The next day, Van invites me for breakfast in the heart of the historic district on Sakkaline Road. We sit down at a family-run, open-air restaurant across from a gilded temple where monks clad in marigold orange robes whitewash the walls. An iron pot full of a tangle of rice noodles bubbles away, heated by a wood fire. The owner welcomes us with big, broth-filled bowls and piles of fresh mint, basil, and lettuce leaves in a dozen shades of green. We spoon in jeow bong sauce—orange and scarlet and sweet and sour. Additional plates of sticky rice, bean sprouts, limes, and long beans, as well as small bowls of fish sauce and fermented shrimp paste, crowd the table. The bounty finds its way into our bowls. All is simple, yet with a complexity of flavor.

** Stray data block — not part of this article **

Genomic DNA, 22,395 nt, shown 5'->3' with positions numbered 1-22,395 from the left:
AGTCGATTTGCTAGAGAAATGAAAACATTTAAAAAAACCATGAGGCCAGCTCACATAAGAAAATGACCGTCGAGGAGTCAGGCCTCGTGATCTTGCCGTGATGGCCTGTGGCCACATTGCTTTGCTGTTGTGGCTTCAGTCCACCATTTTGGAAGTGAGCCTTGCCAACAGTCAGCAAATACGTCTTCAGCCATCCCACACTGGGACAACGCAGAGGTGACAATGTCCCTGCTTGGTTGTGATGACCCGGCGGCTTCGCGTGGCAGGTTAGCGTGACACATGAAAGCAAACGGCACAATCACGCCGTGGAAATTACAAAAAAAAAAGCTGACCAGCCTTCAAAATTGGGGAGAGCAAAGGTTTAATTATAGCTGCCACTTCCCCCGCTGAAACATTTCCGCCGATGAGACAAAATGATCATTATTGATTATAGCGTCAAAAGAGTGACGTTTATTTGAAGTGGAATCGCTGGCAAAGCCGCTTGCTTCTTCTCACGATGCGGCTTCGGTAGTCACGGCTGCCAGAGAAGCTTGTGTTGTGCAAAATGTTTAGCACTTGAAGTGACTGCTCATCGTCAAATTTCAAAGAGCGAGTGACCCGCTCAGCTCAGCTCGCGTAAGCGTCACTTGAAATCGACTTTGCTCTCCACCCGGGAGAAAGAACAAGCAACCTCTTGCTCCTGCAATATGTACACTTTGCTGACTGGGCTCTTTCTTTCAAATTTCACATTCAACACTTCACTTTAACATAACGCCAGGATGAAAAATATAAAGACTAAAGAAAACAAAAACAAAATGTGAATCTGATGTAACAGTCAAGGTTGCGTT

“Identity is in the very food you eat here,” Van says. “It’s profoundly important to Louangphabang. Our cuisine is central to how we understand ourselves. Our sense of place and relationship to the sacred are found in the ingredients we harvest along the river and the food we cook at home.”
What happens when you can no longer experience the food that so defines you, I wonder, knowing that with suitcases and ambitions, each wave of newcomers to U.S. shores brings memories and yearnings for a taste of home. According to a study by the National Restaurant Association, the top three global cuisines eaten in America—Chinese, Mexican, and Italian—are scarcely considered foreign anymore, as nine out of 10 Americans eat them. But only 20 percent of Americans have sampled cuisines such as Korean, Ethiopian, and Brazilian. Laotian food is so uncommon it didn’t even make the list, but for Van and Vanvisa, it became their meal ticket. “How you tend your land is how you honor your family,” says Van, who made the difficult choice to sell a piece of ancestral land to finance their restaurant in Raleigh.